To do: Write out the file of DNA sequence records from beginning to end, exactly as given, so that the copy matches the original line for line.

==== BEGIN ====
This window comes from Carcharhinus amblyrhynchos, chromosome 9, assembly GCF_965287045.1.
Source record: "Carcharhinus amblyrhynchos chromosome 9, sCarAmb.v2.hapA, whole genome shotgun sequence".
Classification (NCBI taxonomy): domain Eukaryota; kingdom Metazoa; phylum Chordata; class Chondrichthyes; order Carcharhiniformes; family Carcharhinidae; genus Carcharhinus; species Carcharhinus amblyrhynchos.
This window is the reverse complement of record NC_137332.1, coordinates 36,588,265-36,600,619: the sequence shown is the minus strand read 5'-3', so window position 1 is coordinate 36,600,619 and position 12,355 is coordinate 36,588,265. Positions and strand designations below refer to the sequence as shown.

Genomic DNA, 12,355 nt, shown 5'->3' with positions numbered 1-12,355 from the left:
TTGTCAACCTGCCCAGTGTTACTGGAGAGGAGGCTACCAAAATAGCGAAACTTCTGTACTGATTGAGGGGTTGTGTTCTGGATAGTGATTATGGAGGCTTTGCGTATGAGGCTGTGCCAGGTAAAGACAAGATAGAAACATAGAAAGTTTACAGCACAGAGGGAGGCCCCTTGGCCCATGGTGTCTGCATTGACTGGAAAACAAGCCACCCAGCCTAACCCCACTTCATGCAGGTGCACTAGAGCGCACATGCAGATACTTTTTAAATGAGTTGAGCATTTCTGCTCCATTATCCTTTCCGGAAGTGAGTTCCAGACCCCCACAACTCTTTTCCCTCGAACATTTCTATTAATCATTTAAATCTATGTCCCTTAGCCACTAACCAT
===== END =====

This window comes from Carcharhinus amblyrhynchos, chromosome 9, assembly GCF_965287045.1.
Source record: "Carcharhinus amblyrhynchos chromosome 9, sCarAmb.v2.hapA, whole genome shotgun sequence".
Classification (NCBI taxonomy): domain Eukaryota; kingdom Metazoa; phylum Chordata; class Chondrichthyes; order Carcharhiniformes; family Carcharhinidae; genus Carcharhinus; species Carcharhinus amblyrhynchos.
This window is the reverse complement of record NC_137332.1, coordinates 36,588,265-36,600,619: the sequence shown is the minus strand read 5'-3', so window position 1 is coordinate 36,600,619 and position 12,355 is coordinate 36,588,265. Positions and strand designations below refer to the sequence as shown.

Genomic DNA, 12,355 nt, shown 5'->3' with positions numbered 1-12,355 from the left:
TTGTCAACCTGCCCAGTGTTACTGGAGAGGAGGCTACCAAAATAGCGAAACTTCTGTACTGATTGAGGGGTTGTGTTCTGGATAGTGATTATGGAGGCTTTGCGTATGAGGCTGTGCCAGGTAAAGACAAGATAGAAACATAGAAAGTTTACAGCACAGAGGGAGGCCCCTTGGCCCATGGTGTCTGCATTGACTGGAAAACAAGCCACCCAGCCTAACCCCACTTCATGCAGGTGCACTAGAGCGCACATGCAGATACTTTTTAAATGAGTTGAGCATTTCTGCTCCATTATCCTTTCCGGAAGTGAGTTCCAGACCCCCACAACTCTTTTCCCTCGAACATTTCTATTAATCATTTAAATCTATGTCCCTTAGCCACTAACCAT